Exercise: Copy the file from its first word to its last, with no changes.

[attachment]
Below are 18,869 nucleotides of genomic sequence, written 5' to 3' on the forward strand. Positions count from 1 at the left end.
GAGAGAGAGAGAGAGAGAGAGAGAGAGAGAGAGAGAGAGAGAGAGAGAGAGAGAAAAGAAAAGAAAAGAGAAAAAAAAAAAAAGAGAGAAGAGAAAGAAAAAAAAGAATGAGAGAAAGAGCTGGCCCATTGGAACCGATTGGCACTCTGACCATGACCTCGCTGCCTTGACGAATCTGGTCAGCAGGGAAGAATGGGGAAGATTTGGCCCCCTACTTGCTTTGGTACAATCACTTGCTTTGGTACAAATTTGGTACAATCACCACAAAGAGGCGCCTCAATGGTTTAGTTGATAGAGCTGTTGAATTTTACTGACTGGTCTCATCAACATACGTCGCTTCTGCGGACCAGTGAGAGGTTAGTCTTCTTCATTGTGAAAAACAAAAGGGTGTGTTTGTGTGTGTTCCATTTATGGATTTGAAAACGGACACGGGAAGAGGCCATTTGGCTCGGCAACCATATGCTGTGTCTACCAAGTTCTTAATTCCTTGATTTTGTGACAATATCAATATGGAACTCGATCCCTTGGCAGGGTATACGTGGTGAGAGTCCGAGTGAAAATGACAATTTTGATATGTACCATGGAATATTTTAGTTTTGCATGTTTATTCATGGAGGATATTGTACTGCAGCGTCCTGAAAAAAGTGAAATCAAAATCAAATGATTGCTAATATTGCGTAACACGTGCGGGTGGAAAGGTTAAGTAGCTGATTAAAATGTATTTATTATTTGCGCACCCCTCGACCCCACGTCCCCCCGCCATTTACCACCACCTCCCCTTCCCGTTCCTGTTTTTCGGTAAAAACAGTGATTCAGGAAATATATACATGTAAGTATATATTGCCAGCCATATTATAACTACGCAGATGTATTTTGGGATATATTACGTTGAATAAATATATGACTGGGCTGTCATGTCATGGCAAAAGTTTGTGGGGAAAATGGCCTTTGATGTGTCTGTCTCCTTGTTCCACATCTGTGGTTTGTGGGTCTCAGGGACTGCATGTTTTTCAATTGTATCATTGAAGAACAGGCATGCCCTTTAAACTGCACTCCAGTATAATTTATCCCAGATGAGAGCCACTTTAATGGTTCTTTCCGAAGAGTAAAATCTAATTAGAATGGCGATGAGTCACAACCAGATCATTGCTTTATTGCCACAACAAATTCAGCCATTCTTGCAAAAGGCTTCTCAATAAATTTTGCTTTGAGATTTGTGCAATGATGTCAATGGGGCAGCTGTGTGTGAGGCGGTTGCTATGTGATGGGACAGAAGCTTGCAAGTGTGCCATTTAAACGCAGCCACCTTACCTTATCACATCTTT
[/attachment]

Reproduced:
Below are 18,869 nucleotides of genomic sequence, written 5' to 3' on the forward strand. Positions count from 1 at the left end.
GAGAGAGAGAGAGAGAGAGAGAGAGAGAGAGAGAGAGAGAGAGAGAGAGAGAGAAAAGAAAAGAAAAGAGAAAAAAAAAAAAAGAGAGAAGAGAAAGAAAAAAAAGAATGAGAGAAAGAGCTGGCCCATTGGAACCGATTGGCACTCTGACCATGACCTCGCTGCCTTGACGAATCTGGTCAGCAGGGAAGAATGGGGAAGATTTGGCCCCCTACTTGCTTTGGTACAATCACTTGCTTTGGTACAAATTTGGTACAATCACCACAAAGAGGCGCCTCAATGGTTTAGTTGATAGAGCTGTTGAATTTTACTGACTGGTCTCATCAACATACGTCGCTTCTGCGGACCAGTGAGAGGTTAGTCTTCTTCATTGTGAAAAACAAAAGGGTGTGTTTGTGTGTGTTCCATTTATGGATTTGAAAACGGACACGGGAAGAGGCCATTTGGCTCGGCAACCATATGCTGTGTCTACCAAGTTCTTAATTCCTTGATTTTGTGACAATATCAATATGGAACTCGATCCCTTGGCAGGGTATACGTGGTGAGAGTCCGAGTGAAAATGACAATTTTGATATGTACCATGGAATATTTTAGTTTTGCATGTTTATTCATGGAGGATATTGTACTGCAGCGTCCTGAAAAAAGTGAAATCAAAATCAAATGATTGCTAATATTGCGTAACACGTGCGGGTGGAAAGGTTAAGTAGCTGATTAAAATGTATTTATTATTTGCGCACCCCTCGACCCCACGTCCCCCCGCCATTTACCACCACCTCCCCTTCCCGTTCCTGTTTTTCGGTAAAAACAGTGATTCAGGAAATATATACATGTAAGTATATATTGCCAGCCATATTATAACTACGCAGATGTATTTTGGGATATATTACGTTGAATAAATATATGACTGGGCTGTCATGTCATGGCAAAAGTTTGTGGGGAAAATGGCCTTTGATGTGTCTGTCTCCTTGTTCCACATCTGTGGTTTGTGGGTCTCAGGGACTGCATGTTTTTCAATTGTATCATTGAAGAACAGGCATGCCCTTTAAACTGCACTCCAGTATAATTTATCCCAGATGAGAGCCACTTTAATGGTTCTTTCCGAAGAGTAAAATCTAATTAGAATGGCGATGAGTCACAACCAGATCATTGCTTTATTGCCACAACAAATTCAGCCATTCTTGCAAAAGGCTTCTCAATAAATTTTGCTTTGAGATTTGTGCAATGATGTCAATGGGGCAGCTGTGTGTGAGGCGGTTGCTATGTGATGGGACAGAAGCTTGCAAGTGTGCCATTTAAACGCAGCCACCTTACCTTATCACATCTTT